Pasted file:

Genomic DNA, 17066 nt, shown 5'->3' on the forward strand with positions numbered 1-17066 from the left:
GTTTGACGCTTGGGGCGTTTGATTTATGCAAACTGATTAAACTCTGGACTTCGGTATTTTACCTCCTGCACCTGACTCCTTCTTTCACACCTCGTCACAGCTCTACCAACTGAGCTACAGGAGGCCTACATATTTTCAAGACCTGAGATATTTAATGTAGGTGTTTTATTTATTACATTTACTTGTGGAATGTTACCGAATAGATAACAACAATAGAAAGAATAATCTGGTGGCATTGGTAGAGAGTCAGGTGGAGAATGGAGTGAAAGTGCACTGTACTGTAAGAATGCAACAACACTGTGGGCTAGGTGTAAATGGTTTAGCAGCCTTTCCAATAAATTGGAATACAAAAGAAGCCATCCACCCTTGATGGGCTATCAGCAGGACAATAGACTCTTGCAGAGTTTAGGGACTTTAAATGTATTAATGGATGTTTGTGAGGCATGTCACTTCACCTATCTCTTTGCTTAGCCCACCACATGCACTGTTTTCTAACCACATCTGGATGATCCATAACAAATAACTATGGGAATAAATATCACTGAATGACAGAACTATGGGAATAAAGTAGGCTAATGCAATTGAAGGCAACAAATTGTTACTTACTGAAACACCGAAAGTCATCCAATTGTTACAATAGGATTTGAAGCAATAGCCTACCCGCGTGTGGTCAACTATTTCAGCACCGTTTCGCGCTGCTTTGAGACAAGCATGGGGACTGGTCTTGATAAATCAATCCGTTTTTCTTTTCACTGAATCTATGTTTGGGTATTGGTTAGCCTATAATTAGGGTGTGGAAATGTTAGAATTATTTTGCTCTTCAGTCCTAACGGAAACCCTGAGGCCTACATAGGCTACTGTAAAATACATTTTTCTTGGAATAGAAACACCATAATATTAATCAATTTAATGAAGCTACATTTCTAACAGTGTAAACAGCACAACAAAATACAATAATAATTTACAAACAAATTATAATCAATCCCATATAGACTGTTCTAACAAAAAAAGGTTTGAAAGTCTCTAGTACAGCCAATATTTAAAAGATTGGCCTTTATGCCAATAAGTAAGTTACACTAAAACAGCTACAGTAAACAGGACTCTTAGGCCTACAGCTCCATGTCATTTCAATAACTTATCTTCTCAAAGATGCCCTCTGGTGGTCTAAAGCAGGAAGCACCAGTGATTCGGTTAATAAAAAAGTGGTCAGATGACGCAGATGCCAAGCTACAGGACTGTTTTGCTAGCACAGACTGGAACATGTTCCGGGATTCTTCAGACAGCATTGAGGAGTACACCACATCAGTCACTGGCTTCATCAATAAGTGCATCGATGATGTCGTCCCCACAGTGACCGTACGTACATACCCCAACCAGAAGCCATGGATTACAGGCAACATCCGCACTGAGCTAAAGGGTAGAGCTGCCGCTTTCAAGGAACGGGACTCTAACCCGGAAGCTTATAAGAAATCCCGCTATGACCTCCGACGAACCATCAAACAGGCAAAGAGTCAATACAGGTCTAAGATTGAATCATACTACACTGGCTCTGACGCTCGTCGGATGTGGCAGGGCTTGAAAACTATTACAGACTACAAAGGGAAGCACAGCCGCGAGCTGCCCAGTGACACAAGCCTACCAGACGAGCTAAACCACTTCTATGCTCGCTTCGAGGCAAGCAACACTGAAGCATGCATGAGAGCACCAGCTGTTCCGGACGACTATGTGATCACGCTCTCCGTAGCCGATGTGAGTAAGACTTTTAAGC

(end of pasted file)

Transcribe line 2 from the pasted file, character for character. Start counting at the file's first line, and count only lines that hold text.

GTTTGACGCTTGGGGCGTTTGATTTATGCAAACTGATTAAACTCTGGACTTCGGTATTTTACCTCCTGCACCTGACTCCTTCTTTCACACCTCGTCACAGCTCTACCAACTGAGCTACAGGAGGCCTACATATTTTCAAGACCTGAGATATTTAATGTAGGTGTTTTATTTATTACATTTACTTGTGGAATGTTACCGAATAGATAACAACAATAGAAAGAATAATCTGGTGGCATTGGTAGAGAGTCAGGTGGAGAATGGAGTGAAAGTGCACTGTACTGTAAGAATGCAACAACACTGTGGGCTAGGTGTAAATGGTTTAGCAGCCTTTCCAATAAATTGGAATACAAAAGAAGCCATCCACCCTTGATGGGCTATCAGCAGGACAATAGACTCTTGCAGAGTTTAGGGACTTTAAATGTATTAATGGATGTTTGTGAGGCATGTCACTTCACCTATCTCTTTGCTTAGCCCACCACATGCACTGTTTTCTAACCACATCTGGATGATCCATAACAAATAACTATGGGAATAAATATCACTGAATGACAGAACTATGGGAATAAAGTAGGCTAATGCAATTGAAGGCAACAAATTGTTACTTACTGAAACACCGAAAGTCATCCAATTGTTACAATAGGATTTGAAGCAATAGCCTACCCGCGTGTGGTCAACTATTTCAGCACCGTTTCGCGCTGCTTTGAGACAAGCATGGGGACTGGTCTTGATAAATCAATCCGTTTTTCTTTTCACTGAATCTATGTTTGGGTATTGGTTAGCCTATAATTAGGGTGTGGAAATGTTAGAATTATTTTGCTCTTCAGTCCTAACGGAAACCCTGAGGCCTACATAGGCTACTGTAAAATACATTTTTCTTGGAATAGAAACACCATAATATTAATCAATTTAATGAAGCTACATTTCTAACAGTGTAAACAGCACAACAAAATACAATAATAATTTACAAACAAATTATAATCAATCCCATATAGACTGTTCTAACAAAAAAAGGTTTGAAAGTCTCTAGTACAGCCAATATTTAAAAGATTGGCCTTTATGCCAATAAGTAAGTTACACTAAAACAGCTACAGTAAACAGGACTCTTAGGCCTACAGCTCCATGTCATTTCAATAACTTATCTTCTCAAAGATGCCCTCTGGTGGTCTAAAGCAGGAAGCACCAGTGATTCGGTTAATAAAAAAGTGGTCAGATGACGCAGATGCCAAGCTACAGGACTGTTTTGCTAGCACAGACTGGAACATGTTCCGGGATTCTTCAGACAGCATTGAGGAGTACACCACATCAGTCACTGGCTTCATCAATAAGTGCATCGATGATGTCGTCCCCACAGTGACCGTACGTACATACCCCAACCAGAAGCCATGGATTACAGGCAACATCCGCACTGAGCTAAAGGGTAGAGCTGCCGCTTTCAAGGAACGGGACTCTAACCCGGAAGCTTATAAGAAATCCCGCTATGACCTCCGACGAACCATCAAACAGGCAAAGAGTCAATACAGGTCTAAGATTGAATCATACTACACTGGCTCTGACGCTCGTCGGATGTGGCAGGGCTTGAAAACTATTACAGACTACAAAGGGAAGCACAGCCGCGAGCTGCCCAGTGACACAAGCCTACCAGACGAGCTAAACCACTTCTATGCTCGCTTCGAGGCAAGCAACACTGAAGCATGCATGAGAGCACCAGCTGTTCCGGACGACTATGTGATCACGCTCTCCGTAGCCGATGTGAGTAAGACTTTTAAGC